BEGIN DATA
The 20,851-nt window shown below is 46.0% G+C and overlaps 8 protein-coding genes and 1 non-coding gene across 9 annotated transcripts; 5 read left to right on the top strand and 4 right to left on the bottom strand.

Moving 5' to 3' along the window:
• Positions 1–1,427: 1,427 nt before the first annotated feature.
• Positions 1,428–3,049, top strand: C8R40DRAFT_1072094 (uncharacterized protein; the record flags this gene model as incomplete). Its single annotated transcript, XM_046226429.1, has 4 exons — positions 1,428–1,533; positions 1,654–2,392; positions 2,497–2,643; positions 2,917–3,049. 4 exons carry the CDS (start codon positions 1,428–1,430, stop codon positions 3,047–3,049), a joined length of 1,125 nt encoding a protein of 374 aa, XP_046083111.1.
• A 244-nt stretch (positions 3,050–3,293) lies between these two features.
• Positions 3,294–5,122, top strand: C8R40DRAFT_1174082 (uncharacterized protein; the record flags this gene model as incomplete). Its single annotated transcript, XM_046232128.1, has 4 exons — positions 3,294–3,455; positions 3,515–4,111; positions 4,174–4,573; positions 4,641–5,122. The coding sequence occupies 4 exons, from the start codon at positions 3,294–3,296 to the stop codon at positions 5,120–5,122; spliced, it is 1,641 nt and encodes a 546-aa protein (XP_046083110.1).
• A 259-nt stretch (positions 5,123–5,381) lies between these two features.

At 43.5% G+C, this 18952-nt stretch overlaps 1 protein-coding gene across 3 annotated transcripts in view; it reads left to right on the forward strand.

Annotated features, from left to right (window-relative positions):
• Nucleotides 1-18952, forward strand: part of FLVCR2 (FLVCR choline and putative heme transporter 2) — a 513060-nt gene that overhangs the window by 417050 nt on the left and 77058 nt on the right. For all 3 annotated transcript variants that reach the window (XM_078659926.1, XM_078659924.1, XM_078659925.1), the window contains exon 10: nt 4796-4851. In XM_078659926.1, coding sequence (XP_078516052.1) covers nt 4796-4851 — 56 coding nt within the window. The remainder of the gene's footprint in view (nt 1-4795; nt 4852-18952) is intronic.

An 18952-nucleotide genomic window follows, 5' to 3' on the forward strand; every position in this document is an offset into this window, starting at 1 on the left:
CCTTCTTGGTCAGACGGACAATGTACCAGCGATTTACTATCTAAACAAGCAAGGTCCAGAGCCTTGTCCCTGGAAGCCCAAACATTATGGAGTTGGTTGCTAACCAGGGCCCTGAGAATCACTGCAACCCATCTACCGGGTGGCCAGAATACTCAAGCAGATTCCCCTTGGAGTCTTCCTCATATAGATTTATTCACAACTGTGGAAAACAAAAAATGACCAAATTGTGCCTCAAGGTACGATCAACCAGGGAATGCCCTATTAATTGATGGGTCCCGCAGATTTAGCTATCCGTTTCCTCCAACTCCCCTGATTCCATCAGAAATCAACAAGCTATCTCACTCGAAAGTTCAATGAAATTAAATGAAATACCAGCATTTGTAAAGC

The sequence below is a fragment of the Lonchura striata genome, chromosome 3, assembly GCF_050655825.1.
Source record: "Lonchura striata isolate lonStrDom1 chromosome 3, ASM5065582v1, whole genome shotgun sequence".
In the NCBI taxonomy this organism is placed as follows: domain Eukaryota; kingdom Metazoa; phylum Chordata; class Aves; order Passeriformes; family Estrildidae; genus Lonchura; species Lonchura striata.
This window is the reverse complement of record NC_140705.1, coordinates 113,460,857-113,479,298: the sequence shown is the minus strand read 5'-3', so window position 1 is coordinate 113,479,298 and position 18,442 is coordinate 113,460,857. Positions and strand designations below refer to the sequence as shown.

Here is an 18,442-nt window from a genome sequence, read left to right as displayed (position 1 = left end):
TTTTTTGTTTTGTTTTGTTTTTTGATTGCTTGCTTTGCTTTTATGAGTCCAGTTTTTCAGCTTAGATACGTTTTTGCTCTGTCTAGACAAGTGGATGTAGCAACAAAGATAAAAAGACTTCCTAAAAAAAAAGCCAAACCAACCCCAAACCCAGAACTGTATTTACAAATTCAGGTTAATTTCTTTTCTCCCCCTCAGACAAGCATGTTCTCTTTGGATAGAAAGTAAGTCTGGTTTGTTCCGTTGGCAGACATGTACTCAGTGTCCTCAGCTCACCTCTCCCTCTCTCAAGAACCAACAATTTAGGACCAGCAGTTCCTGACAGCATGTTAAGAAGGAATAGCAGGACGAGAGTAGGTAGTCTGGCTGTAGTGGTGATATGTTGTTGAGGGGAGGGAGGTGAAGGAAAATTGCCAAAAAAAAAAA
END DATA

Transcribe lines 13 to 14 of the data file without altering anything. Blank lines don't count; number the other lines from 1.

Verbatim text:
The sequence below is a fragment of the Lonchura striata genome, chromosome 3, assembly GCF_050655825.1.
Source record: "Lonchura striata isolate lonStrDom1 chromosome 3, ASM5065582v1, whole genome shotgun sequence".